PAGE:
The flood destroyed the farmland where she planted Cassava and over 500 Yam tubers and plantain. It destroyed her house too. At the school, where other residents of the community found refuge, Rachael said they always saw snakes.
“Yet, some households were managing till it was submerged too,”. “I escaped to my grandmother’s house with my husband and children,”.
During that entire period, Rachael and her husband always stayed up at night, thinking of how to start rebuilding her life again. They barely fed daily because there was nothing to eat. Now, she sells Rice in her community while her husband moulds blocks so they can feed. They are rebuilding their house again.
All the farms in Kpakiama and Odorubu communities were swallowed up by the floods and that meant that farmers had to buy food items- like Garri and Rice-which more than doubled in price. As a result, there was widespread hunger because many households could not afford the amounts. Some of them went for days without food, except when NGOs came around to distribute packs.
The traditional ruler of Kpakiama community, HRH. Bunu Abakederimo said that the 2022 flooding cost his people a lot of their fortune. He said that most households are still trying to recover from the devastating impact of the incident.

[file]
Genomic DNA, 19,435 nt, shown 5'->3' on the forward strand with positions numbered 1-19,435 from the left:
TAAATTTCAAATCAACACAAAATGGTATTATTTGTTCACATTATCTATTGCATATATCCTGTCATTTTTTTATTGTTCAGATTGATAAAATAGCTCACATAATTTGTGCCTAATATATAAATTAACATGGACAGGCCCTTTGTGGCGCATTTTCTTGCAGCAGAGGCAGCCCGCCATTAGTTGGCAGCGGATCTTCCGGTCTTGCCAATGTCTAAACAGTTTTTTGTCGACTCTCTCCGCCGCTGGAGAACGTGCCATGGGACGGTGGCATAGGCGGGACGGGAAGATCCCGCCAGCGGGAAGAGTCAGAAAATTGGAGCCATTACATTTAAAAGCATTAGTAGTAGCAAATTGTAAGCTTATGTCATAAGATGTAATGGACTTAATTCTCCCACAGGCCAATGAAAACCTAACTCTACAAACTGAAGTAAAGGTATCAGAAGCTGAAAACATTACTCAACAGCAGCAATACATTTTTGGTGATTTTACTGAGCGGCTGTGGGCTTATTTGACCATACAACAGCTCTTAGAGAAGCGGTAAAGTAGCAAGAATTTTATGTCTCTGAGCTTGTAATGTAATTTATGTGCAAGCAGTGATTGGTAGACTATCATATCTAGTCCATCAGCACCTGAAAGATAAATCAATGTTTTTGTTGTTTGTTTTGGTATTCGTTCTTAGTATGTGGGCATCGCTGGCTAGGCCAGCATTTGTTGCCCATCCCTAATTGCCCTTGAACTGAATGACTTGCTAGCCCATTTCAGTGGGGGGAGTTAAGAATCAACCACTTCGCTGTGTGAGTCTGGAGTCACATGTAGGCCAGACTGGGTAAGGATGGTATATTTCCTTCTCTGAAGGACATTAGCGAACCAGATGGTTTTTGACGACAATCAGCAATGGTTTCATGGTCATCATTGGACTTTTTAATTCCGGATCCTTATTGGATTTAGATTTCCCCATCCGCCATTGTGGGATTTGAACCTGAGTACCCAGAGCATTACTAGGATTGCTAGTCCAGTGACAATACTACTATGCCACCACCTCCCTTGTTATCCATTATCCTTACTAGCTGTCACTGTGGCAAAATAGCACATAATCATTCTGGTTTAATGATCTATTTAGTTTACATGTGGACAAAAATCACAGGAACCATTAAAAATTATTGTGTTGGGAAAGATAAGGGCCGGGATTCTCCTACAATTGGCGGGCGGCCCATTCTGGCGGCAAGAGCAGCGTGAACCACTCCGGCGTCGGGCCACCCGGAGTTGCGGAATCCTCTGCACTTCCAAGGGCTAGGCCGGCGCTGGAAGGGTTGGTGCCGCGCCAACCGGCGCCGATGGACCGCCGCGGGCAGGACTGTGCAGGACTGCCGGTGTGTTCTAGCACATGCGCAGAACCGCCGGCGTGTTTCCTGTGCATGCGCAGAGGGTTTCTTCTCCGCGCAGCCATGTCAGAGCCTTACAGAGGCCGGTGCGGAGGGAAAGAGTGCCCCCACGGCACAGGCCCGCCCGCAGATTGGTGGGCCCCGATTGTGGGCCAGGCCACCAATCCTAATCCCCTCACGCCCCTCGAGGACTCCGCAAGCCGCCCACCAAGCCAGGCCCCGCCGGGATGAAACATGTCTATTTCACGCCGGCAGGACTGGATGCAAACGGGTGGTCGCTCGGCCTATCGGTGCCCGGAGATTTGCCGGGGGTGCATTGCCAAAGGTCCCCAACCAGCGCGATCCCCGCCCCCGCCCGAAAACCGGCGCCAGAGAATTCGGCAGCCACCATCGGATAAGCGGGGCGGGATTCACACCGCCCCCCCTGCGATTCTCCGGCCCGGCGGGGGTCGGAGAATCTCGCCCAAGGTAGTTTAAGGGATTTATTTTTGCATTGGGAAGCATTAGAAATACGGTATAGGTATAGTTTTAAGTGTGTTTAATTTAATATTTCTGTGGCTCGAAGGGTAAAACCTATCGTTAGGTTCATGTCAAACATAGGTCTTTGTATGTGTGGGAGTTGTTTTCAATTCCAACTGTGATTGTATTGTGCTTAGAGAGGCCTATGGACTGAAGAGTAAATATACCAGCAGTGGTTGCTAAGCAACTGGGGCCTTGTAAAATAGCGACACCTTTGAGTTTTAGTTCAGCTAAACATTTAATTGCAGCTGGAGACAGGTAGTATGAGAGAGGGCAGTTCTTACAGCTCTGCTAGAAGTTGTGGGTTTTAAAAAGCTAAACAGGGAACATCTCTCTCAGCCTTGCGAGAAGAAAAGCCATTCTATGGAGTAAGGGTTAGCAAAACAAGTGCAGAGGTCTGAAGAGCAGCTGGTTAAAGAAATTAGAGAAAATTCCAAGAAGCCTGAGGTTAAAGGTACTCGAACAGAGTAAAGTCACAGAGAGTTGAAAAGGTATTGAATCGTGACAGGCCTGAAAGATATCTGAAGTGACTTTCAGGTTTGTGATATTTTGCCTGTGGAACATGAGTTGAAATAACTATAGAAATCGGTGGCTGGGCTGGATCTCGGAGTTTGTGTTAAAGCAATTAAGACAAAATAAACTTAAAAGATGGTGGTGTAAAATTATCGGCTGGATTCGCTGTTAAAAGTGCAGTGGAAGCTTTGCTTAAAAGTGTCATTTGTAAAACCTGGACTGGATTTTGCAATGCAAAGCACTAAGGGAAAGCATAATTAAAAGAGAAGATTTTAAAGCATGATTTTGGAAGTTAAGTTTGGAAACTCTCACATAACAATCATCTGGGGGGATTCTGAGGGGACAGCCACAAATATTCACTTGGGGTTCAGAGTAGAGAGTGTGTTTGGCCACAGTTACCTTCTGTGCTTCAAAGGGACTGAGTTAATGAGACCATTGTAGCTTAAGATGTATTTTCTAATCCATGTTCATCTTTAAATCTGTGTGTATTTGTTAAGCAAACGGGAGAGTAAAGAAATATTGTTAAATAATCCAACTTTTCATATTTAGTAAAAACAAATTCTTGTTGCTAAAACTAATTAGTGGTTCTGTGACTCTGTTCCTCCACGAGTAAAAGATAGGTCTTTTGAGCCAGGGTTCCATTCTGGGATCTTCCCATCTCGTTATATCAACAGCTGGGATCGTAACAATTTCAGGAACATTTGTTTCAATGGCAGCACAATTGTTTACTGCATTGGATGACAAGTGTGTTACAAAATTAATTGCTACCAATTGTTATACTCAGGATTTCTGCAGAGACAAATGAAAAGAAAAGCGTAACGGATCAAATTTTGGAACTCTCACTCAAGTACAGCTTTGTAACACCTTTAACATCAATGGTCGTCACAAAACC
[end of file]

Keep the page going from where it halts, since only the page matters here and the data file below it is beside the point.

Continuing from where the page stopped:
He regretted that till now, residents of the community have yet to receive any form of help from the government to help cushion the effect of the flooding on them. This is even after the release of billions of naira by the federal government.
“We only heard on the radio that the government was bringing relief items, but we have not seen anything,” said Abakederimo. “Now, we are beginning to experience the rains again and we don’t know what will become of our houses and farmlands,”.
A review of the 2022 budget for Delta shows that the state government spent more than its budget for flood and erosion control, yet, it was a major challenge in the state. Out of N307 million (307,700,000.0) budgeted, the government spent N1.7 billion (1,724,583,173.16) in the first quarter, N22 million (22,798,277) in the second quarter, no amount for the third quarter and N958 million (958,445,569.15) in the fourth quarter, taking the total amount spent to 2,705,827,019.81 and surpassing the original budget with N2.3 billion (2,398,127,019.81).
Between 2021 and 2022, the state government received a total of N1.4 billion as its share of the ecological fund. In January 2023, it was given another N123.2 million. Yet, floods wreaked havoc across communities. Out of N305 million (305,700,000) budgeted for flood and erosion control in 2023, N177.9 million (177,935,075) has already been released in the first quarter.